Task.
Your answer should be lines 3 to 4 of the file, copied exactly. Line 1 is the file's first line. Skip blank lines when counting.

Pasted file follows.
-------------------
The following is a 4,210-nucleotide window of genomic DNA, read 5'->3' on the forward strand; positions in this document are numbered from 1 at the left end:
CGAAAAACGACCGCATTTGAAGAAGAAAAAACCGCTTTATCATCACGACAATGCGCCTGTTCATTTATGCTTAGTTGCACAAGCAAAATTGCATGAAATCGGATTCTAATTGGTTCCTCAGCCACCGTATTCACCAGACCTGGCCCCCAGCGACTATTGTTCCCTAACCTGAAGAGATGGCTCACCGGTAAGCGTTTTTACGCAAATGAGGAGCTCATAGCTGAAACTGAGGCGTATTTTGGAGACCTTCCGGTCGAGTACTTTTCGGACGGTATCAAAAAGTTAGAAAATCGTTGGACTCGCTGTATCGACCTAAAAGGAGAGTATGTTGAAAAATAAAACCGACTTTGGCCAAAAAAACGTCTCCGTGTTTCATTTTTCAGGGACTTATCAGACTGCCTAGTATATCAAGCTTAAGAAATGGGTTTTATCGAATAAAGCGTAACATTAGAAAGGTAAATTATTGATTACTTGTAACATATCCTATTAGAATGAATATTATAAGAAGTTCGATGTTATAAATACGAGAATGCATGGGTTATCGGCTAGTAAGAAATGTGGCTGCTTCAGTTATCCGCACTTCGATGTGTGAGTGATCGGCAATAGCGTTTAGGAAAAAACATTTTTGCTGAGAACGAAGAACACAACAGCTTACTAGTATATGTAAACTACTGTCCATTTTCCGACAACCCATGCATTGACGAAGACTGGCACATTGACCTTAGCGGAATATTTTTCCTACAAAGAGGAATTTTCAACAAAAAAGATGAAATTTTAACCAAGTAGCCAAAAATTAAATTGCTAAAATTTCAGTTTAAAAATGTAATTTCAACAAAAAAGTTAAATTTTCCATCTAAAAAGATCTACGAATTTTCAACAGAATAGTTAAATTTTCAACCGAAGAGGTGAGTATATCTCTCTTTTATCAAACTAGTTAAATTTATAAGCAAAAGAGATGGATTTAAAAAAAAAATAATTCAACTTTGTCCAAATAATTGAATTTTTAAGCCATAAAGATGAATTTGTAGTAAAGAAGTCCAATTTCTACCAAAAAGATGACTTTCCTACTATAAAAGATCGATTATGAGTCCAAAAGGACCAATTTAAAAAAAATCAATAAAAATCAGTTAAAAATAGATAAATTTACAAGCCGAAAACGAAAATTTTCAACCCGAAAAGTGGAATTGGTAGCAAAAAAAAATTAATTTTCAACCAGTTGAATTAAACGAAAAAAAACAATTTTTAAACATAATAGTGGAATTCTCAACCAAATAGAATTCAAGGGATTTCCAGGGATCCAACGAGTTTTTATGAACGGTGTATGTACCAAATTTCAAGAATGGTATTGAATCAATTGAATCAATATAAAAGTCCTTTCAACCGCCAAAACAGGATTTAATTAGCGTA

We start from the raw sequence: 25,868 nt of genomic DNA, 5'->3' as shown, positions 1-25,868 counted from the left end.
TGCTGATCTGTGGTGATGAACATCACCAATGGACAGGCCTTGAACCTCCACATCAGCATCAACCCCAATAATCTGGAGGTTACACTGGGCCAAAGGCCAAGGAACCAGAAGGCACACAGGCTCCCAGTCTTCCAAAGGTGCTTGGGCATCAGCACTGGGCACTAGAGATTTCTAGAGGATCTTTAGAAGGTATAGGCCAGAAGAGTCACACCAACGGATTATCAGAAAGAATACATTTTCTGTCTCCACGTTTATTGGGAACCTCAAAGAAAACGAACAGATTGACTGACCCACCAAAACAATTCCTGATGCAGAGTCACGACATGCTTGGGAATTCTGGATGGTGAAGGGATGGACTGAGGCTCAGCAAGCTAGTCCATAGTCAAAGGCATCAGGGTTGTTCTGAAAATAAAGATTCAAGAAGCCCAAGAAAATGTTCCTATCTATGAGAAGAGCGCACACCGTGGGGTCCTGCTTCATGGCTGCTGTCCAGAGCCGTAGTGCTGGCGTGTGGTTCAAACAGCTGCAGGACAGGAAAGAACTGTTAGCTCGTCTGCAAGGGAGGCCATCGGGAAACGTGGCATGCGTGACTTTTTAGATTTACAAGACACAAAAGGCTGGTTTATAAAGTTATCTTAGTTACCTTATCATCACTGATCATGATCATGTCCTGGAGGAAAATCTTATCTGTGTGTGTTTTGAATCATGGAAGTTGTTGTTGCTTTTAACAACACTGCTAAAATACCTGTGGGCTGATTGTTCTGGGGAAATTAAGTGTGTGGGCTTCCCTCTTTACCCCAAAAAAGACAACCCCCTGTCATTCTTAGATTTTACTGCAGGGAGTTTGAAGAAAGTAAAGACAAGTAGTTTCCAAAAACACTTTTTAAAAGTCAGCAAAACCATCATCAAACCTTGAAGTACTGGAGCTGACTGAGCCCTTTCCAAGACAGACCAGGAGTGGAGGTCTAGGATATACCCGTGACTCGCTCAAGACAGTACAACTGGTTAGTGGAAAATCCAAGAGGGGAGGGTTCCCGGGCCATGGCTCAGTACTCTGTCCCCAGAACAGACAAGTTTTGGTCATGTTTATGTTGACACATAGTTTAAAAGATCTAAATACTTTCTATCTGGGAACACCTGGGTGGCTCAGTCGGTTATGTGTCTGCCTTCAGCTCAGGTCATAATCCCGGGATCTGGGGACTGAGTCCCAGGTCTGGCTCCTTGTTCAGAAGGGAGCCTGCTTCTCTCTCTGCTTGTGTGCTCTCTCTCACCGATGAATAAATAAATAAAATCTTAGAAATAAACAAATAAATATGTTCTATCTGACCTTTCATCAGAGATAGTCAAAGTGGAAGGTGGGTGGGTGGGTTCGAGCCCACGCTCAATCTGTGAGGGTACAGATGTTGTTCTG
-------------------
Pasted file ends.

We start from the raw sequence: 25,868 nt of genomic DNA, 5'->3' as shown, positions 1-25,868 counted from the left end.
TGCTGATCTGTGGTGATGAACATCACCAATGGACAGGCCTTGAACCTCCACATCAGCATCAACCCCAATAATCTGGAGGTTACACTGGGCCAAAGGCCAAGGAACCAGAAGGCACACAGGCTCCCAGTCTTCCAAAGGTGCTTGGGCATCAGCACTGGGCACTAGAGATTTCTAGAGGATCTTTAGAAGGTATAGGCCAGAAGAGTCACACCAACGGATTATCAGAAAGAATACATTTTCTGTCTCCACGTTTATTGGGAACCTCAAAGAAAACGAACAGATTGACTGACCCACCAAAACAATTCCTGATGCAGAGTCACGACATGCTTGGGAATTCTGGATGGTGAAGGGATGGACTGAGGCTCAGCAAGCTAGTCCATAGTCAAAGGCATCAGGGTTGTTCTGAAAATAAAGATTCAAGAAGCCCAAGAAAATGTTCCTATCTATGAGAAGAGCGCACACCGTGGGGTCCTGCTTCATGGCTGCTGTCCAGAGCCGTAGTGCTGGCGTGTGGTTCAAACAGCTGCAGGACAGGAAAGAACTGTTAGCTCGTCTGCAAGGGAGGCCATCGGGAAACGTGGCATGCGTGACTTTTTAGATTTACAAGACACAAAAGGCTGGTTTATAAAGTTATCTTAGTTACCTTATCATCACTGATCATGATCATGTCCTGGAGGAAAATCTTATCTGTGTGTGTTTTGAATCATGGAAGTTGTTGTTGCTTTTAACAACACTGCTAAAATACCTGTGGGCTGATTGTTCTGGGGAAATTAAGTGTGTGGGCTTCCCTCTTTACCCCAAAAAAGACAACCCCCTGTCATTCTTAGATTTTACTGCAGGGAGTTTGAAGAAAGTAAAGACAAGTAGTTTCCAAAAACACTTTTTAAAAGTCAGCAAAACCATCATCAAACCTTGAAGTACTGGAGCTGACTGAGCCCTTTCCAAGACAGACCAGGAGTGGAGGTCTAGGATATACCCGTGACTCGCTCAAGACAGTACAACTGGTTAGTGGAAAATCCAAGAGGGGAGGGTTCCCGGGCCATGGCTCAGTACTCTGTCCCCAGAACAGACAAGTTTTGGTCATGTTTATGTTGACACATAGTTTAAAAGATCTAAATACTTTCTATCTGGGAACACCTGGGTGGCTCAGTCGGTTATGTGTCTGCCTTCAGCTCAGGTCATAATCCCGGGATCTGGGGACTGAGTCCCAGGTCTGGCTCCTTGTTCAGAAGGGAGCCTGCTTCTCTCTCTGCTTGTGTGCTCTCTCTCACCGATGAATAAATAAATAAAATCTTAGAAATAAACAAATAAATATGTTCTATCTGACCTTTCATCAGAGATAGTCAAAGTGGAAGGTGGGTGGGTGGGTTCGAGCCCACGCTCAATCTGTGAGGGTACAGATGTTGTTCTG